If you’ve been told you’re at a high risk of developing Alzheimer’s disease and other cognitive aging disorders, you might want to consider adding more fatty fish to your diet, according to a recent study.
Researchers at the University of Illinois have discovered that consuming omega-3 fatty acids preserves cognitive flexibility, or the ability to easily switch between mental tasks, in adults who are at high risk of aging-related cognitive issues.
The study, published in Frontiers in Aging Neuroscience, looked at 40 adults between the ages of 65 and 75 who were cognitively healthy, but carried a gene variant that made them more susceptible to late-onset Alzheimer’s disease.
The researchers, led by neuroscience professor Aron Barbey and M.D./Ph.D. student Marta Zamroziewicz, tested the participants for cognitive flexibility and measured their levels of two key fatty acids, EPA and DHA.
They also took MRI brain scans to examine the sizes of the different parts of the participants’ brains.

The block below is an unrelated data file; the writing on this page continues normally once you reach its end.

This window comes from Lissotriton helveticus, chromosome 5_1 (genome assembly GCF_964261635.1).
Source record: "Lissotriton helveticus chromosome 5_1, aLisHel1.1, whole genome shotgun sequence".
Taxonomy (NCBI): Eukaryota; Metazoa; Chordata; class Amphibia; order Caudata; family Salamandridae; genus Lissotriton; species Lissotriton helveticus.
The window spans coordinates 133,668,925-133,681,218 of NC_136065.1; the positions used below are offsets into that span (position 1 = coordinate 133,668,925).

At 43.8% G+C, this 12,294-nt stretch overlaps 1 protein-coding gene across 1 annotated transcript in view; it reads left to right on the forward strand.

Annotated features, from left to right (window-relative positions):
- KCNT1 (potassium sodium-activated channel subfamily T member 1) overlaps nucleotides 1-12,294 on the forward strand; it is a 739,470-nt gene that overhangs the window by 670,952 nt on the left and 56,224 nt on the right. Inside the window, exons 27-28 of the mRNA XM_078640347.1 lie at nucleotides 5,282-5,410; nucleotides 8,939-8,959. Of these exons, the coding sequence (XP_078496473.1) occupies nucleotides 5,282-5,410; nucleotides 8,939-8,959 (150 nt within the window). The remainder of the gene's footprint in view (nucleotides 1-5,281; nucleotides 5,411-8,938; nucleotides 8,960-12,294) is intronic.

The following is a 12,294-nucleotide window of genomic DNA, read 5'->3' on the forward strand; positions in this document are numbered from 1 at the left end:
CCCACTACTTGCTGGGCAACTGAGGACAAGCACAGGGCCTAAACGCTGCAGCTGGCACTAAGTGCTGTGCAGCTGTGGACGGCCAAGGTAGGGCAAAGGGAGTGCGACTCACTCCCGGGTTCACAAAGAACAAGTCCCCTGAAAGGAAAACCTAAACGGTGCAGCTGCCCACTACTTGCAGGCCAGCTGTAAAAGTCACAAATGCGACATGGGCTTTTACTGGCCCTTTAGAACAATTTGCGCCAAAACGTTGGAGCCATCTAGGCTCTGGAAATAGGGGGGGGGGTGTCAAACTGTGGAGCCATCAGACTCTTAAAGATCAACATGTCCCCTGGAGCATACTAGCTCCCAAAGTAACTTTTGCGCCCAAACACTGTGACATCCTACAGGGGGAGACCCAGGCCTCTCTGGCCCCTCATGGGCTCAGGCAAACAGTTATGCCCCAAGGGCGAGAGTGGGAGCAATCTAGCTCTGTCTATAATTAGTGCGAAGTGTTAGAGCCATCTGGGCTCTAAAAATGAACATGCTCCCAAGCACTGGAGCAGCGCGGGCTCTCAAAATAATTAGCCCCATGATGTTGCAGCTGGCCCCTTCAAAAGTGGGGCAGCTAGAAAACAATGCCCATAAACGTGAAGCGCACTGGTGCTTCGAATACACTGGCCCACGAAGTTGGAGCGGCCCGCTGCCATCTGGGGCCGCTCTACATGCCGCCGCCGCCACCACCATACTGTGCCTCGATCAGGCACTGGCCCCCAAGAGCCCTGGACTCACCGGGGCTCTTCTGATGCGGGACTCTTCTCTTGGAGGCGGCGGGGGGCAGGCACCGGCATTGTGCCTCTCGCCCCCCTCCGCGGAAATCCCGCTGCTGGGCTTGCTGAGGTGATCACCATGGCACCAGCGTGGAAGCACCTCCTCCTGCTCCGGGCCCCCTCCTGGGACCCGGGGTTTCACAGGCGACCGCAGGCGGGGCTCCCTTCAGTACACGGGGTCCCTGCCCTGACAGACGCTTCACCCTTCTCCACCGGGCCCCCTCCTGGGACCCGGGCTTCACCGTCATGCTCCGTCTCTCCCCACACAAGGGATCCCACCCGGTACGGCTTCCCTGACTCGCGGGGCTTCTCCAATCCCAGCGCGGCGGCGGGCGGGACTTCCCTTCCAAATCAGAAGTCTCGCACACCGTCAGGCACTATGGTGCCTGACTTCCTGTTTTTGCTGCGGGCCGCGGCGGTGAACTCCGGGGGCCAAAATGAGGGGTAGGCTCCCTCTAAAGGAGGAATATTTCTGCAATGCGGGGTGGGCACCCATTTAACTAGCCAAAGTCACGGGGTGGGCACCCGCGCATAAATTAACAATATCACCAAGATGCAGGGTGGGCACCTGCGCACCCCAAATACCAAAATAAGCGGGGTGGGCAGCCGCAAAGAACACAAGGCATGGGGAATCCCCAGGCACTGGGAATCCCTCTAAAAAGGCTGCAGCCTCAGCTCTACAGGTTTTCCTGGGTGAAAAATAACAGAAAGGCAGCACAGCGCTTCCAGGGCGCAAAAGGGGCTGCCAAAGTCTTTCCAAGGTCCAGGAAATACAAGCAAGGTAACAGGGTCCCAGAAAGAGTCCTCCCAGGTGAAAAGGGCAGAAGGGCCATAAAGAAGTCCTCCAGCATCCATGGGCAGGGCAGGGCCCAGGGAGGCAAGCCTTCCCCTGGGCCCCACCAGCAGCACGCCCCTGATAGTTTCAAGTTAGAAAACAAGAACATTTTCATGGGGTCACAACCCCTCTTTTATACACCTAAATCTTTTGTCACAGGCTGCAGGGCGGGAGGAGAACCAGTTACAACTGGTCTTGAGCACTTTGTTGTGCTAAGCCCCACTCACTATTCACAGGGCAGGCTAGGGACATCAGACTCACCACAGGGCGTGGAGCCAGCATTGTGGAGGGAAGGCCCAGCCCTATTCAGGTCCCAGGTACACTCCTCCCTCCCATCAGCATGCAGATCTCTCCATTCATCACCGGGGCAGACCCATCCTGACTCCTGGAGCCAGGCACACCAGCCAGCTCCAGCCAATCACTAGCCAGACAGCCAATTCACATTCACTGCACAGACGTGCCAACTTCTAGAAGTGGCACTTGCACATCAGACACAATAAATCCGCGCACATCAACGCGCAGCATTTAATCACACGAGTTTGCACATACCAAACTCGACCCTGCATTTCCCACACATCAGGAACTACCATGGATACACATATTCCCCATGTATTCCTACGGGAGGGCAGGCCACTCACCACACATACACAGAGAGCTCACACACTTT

They found that the participants who had higher levels of the two omega-3 fatty acids performed better on the cognitive flexibility tests and appeared to have larger anterior cingulate cortexes than those who had lower levels.
The anterior cingulate cortex is responsible for maintaining cognitive flexibility, among other functions.
“Our findings add to the evidence that optimal nutrition helps preserve cognitive function, slow the progression of aging, and reduce the incidence of debilitating diseases in healthy aging populations,” Barbey said in a statement.
The researchers chose to focus on cognitive flexibility because so much research into the aging brain centers around memory, when in reality there are many brain functions that are just as important to preserve.
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